Networking is about meeting new people and discovering common connections. Networking can help you achieve business development goals. How do you start? Especially considering matters of health and limitations on social gatherings. Virtual networking events! Virtual networking events are a great way to meet many new people in a short period of time. To get the most benefit from these events, consider virtual networking events in a lifecycle made of three steps:
3. Follow up
Use the ‘BD 3’
Time at a virtual networking event is limited, so you’ll want to quickly share information about yourself. Before a networking event, prepare your answers to the following three statements: 1) who you are, 2) what you do, and 3) who you want to meet. I call this information the ‘BD 3. It’s a good formula to create a 30-second elevator speech.
The most important, and difficult, item is determining who you want to meet. You’ll want to network with referral partners, those performing services that compliment but don’t compete with yours, and your peer group, those that are of similar title and seniority and may directly or indirectly compete. Both parties can be a resource for market information. Referral sources are more likely to share clientele.
Get the List
Before a virtual networking event, request a list of registered attendees. Review the list for attendees for those identified in your ‘BD 3’. Some virtual networking event administrators can assign attendees to virtual rooms, and can change the participants in each room throughout the event. Even so, you will not be able to control the pace at which you “move about” the room. The list can serve as a resource for attendee contact information, as virtual networking does not allow for the exchange of business cards. Further, you’ll have the contact information for those you met and those you didn’t!
It can be intimidating to strike up a conversation with a stranger. Remind yourself that they may be just as nervous as you, that you might learn something new, and that there’s always the chance that you two will have business to share! Drinking water, tea, coffee, or decaf coffee for quick refreshment.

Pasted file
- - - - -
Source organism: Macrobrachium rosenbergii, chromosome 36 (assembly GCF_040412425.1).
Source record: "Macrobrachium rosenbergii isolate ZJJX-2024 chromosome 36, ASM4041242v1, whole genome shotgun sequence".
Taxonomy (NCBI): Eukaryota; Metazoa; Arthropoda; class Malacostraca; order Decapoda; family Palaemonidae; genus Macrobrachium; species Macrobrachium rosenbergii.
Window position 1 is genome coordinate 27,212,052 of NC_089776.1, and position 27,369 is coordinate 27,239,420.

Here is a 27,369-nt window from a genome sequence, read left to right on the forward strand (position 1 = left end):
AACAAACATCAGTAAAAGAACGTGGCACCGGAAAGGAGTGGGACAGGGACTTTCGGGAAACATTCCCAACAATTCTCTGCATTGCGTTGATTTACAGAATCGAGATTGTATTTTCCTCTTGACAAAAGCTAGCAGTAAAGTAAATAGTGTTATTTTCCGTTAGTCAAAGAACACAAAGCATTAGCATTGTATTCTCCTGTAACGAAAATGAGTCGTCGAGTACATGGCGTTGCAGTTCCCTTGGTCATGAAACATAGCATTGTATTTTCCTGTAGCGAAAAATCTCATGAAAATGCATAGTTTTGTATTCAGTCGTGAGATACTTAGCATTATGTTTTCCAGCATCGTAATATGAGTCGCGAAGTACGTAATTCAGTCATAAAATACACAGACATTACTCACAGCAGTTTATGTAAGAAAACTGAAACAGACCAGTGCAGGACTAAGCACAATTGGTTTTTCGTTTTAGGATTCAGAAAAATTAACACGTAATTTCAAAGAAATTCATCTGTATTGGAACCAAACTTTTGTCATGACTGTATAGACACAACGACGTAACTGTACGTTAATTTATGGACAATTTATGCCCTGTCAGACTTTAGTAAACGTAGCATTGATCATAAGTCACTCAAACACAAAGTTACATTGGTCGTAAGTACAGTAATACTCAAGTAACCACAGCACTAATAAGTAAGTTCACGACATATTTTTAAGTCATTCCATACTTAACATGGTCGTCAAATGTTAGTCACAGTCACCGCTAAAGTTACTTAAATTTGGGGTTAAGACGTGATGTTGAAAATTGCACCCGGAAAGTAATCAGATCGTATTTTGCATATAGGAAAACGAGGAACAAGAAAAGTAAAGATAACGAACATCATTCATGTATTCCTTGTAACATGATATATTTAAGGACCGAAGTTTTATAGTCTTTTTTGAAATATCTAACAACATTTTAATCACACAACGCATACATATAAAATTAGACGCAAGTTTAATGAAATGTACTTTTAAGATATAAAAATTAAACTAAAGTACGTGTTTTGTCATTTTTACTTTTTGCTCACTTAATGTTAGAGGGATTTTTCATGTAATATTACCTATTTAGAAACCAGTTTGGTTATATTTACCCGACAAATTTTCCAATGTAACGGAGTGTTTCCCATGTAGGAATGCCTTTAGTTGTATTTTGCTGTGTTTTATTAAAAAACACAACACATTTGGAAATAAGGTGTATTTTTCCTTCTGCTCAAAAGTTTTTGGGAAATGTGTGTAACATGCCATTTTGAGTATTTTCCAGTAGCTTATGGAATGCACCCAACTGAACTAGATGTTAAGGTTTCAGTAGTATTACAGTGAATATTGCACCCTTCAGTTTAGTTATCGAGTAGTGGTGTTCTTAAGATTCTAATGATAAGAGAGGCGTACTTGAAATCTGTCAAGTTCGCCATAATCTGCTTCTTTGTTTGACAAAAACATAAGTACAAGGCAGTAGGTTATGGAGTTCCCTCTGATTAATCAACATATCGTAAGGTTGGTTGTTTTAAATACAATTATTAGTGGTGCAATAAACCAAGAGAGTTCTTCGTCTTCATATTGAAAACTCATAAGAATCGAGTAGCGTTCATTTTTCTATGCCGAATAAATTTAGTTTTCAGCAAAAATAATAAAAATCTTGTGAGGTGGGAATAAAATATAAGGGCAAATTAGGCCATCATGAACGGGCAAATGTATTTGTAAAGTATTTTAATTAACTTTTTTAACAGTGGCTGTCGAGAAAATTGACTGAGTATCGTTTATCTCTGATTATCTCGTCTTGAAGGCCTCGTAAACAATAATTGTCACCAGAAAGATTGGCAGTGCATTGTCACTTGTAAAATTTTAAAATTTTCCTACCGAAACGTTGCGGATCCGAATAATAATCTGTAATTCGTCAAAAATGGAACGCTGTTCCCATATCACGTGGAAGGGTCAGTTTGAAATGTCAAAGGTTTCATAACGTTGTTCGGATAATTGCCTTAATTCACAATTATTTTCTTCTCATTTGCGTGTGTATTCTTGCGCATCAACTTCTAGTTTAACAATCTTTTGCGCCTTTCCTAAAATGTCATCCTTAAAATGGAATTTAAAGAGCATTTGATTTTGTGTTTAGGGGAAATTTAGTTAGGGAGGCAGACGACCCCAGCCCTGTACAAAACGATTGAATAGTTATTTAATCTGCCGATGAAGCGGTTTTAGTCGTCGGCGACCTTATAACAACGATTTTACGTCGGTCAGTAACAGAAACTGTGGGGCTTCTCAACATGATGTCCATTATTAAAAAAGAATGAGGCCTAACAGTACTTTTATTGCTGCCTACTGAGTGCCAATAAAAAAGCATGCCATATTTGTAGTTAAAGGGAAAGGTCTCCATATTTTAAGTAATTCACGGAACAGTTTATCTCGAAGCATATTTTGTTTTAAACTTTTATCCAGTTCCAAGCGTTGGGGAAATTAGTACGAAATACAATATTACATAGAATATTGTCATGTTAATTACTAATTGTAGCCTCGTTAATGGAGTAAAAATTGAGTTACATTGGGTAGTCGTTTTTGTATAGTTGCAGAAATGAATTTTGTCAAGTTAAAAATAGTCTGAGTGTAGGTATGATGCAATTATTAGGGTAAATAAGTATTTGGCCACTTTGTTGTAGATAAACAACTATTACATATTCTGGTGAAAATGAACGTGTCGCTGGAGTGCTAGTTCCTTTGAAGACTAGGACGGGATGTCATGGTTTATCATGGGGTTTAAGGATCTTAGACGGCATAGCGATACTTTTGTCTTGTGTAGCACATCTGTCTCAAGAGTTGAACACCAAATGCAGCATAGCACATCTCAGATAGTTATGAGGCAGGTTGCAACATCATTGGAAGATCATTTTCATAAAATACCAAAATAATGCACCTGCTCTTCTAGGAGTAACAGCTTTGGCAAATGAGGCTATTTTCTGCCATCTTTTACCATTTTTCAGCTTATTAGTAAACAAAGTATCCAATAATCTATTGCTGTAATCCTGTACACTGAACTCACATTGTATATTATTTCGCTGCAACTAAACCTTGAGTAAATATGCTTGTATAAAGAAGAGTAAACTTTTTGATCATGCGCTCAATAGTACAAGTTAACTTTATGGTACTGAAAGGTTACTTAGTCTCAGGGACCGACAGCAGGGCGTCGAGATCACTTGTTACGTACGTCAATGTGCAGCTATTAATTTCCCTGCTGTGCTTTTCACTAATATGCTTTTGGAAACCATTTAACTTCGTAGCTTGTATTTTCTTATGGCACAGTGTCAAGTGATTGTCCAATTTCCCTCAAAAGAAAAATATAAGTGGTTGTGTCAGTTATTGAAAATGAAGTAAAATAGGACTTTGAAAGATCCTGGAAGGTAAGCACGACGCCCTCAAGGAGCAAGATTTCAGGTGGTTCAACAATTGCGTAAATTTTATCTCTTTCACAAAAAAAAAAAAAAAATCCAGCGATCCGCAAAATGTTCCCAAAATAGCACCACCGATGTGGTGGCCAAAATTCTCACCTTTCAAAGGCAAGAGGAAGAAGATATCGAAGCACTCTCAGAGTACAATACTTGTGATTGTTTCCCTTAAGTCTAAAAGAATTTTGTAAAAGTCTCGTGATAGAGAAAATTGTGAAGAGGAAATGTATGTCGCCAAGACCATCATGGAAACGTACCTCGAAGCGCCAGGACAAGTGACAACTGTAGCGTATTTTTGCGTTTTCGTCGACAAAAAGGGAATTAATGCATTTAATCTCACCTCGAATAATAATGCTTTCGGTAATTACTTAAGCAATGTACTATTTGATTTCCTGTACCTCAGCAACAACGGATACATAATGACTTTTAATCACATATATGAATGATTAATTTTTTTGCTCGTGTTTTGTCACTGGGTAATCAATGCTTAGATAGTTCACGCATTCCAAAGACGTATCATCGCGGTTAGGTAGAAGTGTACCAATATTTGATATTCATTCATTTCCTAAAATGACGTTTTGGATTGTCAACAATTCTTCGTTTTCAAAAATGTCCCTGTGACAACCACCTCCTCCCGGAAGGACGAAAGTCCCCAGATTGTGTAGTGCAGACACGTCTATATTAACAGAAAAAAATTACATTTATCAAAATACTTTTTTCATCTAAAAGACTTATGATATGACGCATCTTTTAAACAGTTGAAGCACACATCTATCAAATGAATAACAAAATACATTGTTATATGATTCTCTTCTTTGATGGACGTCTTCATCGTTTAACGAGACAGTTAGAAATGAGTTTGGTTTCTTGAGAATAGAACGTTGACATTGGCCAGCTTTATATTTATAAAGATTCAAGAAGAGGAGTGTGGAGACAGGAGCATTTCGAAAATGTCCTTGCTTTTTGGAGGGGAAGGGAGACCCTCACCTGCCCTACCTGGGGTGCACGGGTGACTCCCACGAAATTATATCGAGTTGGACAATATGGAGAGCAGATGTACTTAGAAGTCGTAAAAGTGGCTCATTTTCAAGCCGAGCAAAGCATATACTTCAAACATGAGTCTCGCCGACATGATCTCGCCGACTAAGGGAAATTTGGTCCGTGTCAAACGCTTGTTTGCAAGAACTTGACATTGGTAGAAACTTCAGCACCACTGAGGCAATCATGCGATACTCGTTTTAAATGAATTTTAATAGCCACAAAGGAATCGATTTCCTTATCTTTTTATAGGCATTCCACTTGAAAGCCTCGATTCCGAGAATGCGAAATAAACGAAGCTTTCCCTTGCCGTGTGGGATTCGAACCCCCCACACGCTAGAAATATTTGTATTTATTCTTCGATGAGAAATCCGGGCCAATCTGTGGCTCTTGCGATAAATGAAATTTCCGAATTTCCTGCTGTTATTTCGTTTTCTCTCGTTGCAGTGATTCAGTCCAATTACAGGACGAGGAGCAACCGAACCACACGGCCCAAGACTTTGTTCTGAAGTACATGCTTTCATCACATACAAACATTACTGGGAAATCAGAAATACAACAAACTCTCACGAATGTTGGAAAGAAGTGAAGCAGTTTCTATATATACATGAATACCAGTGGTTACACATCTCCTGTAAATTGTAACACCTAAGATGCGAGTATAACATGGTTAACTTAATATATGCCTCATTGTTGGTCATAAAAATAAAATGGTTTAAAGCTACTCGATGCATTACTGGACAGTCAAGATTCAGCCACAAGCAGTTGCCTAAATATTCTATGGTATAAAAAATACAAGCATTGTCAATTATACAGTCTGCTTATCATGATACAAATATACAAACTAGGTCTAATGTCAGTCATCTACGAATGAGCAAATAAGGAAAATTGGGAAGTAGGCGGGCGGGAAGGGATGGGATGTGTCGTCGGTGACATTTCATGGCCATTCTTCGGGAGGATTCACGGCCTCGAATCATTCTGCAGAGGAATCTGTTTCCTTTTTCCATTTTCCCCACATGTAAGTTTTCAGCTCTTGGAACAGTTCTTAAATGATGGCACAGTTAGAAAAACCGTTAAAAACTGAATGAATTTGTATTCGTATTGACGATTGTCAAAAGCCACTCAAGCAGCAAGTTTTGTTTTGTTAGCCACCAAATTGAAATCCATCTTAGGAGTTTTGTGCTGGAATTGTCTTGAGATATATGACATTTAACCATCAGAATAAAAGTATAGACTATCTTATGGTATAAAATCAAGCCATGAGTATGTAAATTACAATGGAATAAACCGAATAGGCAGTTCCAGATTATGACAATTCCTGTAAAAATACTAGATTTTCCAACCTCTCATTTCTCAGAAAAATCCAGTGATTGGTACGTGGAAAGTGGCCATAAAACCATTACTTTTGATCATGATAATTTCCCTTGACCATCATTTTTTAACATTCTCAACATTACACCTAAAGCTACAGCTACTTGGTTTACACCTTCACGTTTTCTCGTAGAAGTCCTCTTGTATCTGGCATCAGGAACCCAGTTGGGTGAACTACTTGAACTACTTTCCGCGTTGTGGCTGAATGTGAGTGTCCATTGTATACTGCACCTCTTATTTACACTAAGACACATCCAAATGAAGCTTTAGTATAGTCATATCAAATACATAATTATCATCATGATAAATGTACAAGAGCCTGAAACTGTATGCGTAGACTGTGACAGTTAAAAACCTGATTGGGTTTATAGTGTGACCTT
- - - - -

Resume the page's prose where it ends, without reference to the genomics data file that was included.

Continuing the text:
After exchanging ‘BD 3’s with a new contact, you have the opportunity to learn more about them to gauge the quality of the connection. Ask them about the types of industries and geographic locations they serve. How long has their firm or business been operating? If their answers mirror how you’d answer, you’ve likely got the potential for a strong connection.
Follow up Timing
When is the best time to follow up? If a new contact has a specific opportunity for you, the answer is as soon as possible. Otherwise, do not follow-up with someone until you’re ready to commit specific dates to reconnect. I like to request reconnections by email because I can add my availability to meet and it allows the recipient to respond when they’re able.
Consider picking one or two weekday afternoons a month, or each quarter, to commit as specific dates you can meet. Providing specifics about when you can meet makes it easier for contacts to say “yes” to reconnecting with you. For example: “Bob, nice meeting you at the virtual event last night. Would you be open to reconnecting for a call on May 3rd, 4th, or 5th?” or “Bob, I’d really like to hear how your client deliverable went. Want to have a call on May 3rd?”
Follow-up with Missed Connections
Follow-up with the folks you didn’t get to meet at the networking event might look like: “Hi Cher, my name is Cristin Barry, a tax senior at 123 company. Though we didn’t get to meet at the virtual ABC networking event last night, I wanted to introduce myself because I’m looking to grow my network. Would you be open to introducing ourselves over a call on May 3rd, 4th, or 5th?”
A new year provides a clean start. We can find ways to better networking partners and to get more out of networking opportunities. By thinking about virtual networking events as a lifecycle of preparation, participation, and follow-up, I hope you can do just that!
Happy virtual networking!
Cristin is interested in reconnecting professional service providers to the practice of networking and business development. She originally presented this topic online via the TXCPA Dallas‘ Young Professionals Group. Calvetti Ferguson is happy to support its team members in activities such as this to teach others and improve our communities. This is why we offer open PTO. We believe in supporting our team members and encouraging them to give back and take time off as it’s needed. Are you interested in joining our firm? Visit our careers page to learn about the opportunities we have available.
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